It’s not hard to publish material on gender these days. The subject is undoubtedly trendy. Mainstream audiences enjoy a steady diet of pseudo-science designed to justify what everyone already knows about the subject, a constant refrain of Mars and Venus mythologies. The allegedly more radical front also depends on puff-pieces for its own sense of identity. Nothing is more exciting than the written-embodiment of a drag show, exhuming supposed curiosities like a Leftist equivalent of a PT Barnum. These sob stories trafficked by pimps of pain are less about transforming sexual politics and more about imagining oneself outside the realm of bourgeois sensibility; or more importantly, responsibility.
So long as one sticks to obvious critiques of obvious targets (Republicans, religious fundamentalists, et al.) on the political level, and remains cute and coy about it on the personal, gender certainly is a popular subject in progressive circles, provided certain loyalties are paid to it. Gender as a concept begins to matter for its own sake, as if it has some sort of intrinsic value in and of itself that is worthy of interest—not because of what is done to people on a pandemic level because of its continued construction by patriarchy. “Gender Oppression” has thus become subordinate in importance to “Gender Expression,” shifting political focus from the voiceless to media exhibitionists.
Focus on that dynamic and things change. Literally. But because too much change is a bad thing, publishing opportunities quickly begin to dry up. The truth doesn’t please advertisers trying to sell everything from gun-shaped vibrators in feminist magazines to the permanent enslavement of girls and women; sex tourism commercials that are still allowed or even encouraged by some of the most powerful and influential of liberal-male publications, all under the aegis of “free speech.” The truth doesn’t please editors who often feel that they’ve outgrown their own progressive-minded journals, which they begin to see as merely a stepping stone to lucrative mainstream markets, and being able to annually resell the same article on pornography, the wage-gap, or whatever issue is made momentarily relevant by some bigger-league pundit isn’t conducive to moving the debate forward. And the truth certainly doesn’t please readers who are desperate to believe that their own lives, thoughts, and actions are generally on the level: from us males (whether we personally believe ourselves to be men or women) who are given every entitlement to focus on our own pain, to females whose mental and physical survival often requires them to put others first, necessitating the imagining of some other body being more marginal or peripheral than their own.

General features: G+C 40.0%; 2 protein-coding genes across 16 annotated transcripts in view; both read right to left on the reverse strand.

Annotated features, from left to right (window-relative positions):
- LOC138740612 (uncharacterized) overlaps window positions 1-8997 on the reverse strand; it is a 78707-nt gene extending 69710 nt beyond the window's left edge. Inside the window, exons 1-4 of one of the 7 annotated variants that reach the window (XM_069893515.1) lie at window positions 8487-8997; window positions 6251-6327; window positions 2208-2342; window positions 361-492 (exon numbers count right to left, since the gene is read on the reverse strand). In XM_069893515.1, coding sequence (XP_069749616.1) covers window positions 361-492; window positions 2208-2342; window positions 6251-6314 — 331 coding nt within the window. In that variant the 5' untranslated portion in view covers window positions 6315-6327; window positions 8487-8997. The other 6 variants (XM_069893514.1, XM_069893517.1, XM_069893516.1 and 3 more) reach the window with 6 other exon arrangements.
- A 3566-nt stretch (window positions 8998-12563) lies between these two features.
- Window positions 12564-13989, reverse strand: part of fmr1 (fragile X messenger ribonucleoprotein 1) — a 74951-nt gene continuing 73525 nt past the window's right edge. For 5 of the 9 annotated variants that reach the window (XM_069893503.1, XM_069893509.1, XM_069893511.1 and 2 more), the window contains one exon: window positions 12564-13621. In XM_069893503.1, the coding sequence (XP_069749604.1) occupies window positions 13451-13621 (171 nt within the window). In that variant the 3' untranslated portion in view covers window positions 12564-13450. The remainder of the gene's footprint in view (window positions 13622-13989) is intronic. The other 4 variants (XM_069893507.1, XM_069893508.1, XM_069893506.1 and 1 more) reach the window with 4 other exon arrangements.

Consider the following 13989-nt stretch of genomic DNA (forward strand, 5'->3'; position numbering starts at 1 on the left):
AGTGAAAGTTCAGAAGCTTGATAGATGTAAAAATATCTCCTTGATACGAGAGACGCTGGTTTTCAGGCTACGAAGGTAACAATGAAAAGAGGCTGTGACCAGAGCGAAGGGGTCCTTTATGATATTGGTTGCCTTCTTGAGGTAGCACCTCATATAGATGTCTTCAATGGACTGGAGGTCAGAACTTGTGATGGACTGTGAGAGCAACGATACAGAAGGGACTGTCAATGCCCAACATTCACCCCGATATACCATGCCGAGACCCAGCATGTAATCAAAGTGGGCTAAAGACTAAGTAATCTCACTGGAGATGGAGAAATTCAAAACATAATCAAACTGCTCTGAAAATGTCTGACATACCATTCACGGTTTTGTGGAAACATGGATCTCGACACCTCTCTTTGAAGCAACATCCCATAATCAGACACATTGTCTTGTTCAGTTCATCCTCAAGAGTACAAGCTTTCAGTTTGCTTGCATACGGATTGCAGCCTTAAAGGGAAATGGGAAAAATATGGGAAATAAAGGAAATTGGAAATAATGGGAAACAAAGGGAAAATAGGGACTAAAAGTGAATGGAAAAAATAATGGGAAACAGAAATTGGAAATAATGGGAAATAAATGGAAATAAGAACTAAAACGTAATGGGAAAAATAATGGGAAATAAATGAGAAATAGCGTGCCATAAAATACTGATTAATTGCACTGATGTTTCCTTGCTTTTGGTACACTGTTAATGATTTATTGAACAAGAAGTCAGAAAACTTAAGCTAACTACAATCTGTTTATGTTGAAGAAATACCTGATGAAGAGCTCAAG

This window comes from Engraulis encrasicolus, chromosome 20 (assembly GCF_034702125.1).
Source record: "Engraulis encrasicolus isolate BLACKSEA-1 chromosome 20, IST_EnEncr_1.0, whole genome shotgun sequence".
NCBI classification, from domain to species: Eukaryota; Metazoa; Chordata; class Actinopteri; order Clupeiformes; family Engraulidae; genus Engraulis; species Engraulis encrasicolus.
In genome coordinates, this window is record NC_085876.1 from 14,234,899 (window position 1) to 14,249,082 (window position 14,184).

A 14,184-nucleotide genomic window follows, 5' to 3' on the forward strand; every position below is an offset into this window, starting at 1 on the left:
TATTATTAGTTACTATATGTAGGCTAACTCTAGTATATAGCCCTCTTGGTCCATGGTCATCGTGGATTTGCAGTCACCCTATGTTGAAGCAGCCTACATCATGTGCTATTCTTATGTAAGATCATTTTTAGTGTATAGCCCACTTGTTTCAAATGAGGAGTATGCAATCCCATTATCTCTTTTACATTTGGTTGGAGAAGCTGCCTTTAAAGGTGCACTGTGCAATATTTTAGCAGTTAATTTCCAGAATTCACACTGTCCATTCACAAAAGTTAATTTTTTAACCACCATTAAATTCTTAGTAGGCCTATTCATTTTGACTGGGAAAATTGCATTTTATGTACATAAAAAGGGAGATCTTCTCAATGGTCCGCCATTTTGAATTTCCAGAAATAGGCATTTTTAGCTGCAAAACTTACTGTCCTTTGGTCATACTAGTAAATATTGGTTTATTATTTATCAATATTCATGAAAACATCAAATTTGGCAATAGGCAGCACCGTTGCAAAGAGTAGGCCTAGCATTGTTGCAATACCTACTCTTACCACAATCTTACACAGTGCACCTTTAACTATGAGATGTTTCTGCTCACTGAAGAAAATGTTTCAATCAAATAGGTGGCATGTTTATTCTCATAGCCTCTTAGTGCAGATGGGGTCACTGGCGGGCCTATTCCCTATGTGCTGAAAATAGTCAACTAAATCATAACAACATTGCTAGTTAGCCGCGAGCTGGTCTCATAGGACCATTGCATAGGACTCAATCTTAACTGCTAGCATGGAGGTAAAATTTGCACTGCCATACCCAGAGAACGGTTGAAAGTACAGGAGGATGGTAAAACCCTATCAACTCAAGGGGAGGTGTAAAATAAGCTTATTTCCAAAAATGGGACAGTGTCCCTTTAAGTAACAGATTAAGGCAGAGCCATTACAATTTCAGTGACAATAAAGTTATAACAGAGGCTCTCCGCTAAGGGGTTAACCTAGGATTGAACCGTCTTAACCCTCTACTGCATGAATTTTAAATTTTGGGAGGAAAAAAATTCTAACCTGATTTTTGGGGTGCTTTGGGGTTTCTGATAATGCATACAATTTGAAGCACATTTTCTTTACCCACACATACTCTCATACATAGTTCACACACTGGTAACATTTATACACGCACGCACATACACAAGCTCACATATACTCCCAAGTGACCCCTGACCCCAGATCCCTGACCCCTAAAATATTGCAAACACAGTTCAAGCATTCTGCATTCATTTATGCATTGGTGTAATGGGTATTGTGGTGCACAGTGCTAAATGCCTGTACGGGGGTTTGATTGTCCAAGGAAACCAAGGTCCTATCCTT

Adonis Mirror is envisioned as an antidote to liberal vanity, a journal devoted to pro-feminist activism, that endeavors to talk about the hard truths and above all, to name names—especially when doing otherwise would be easier.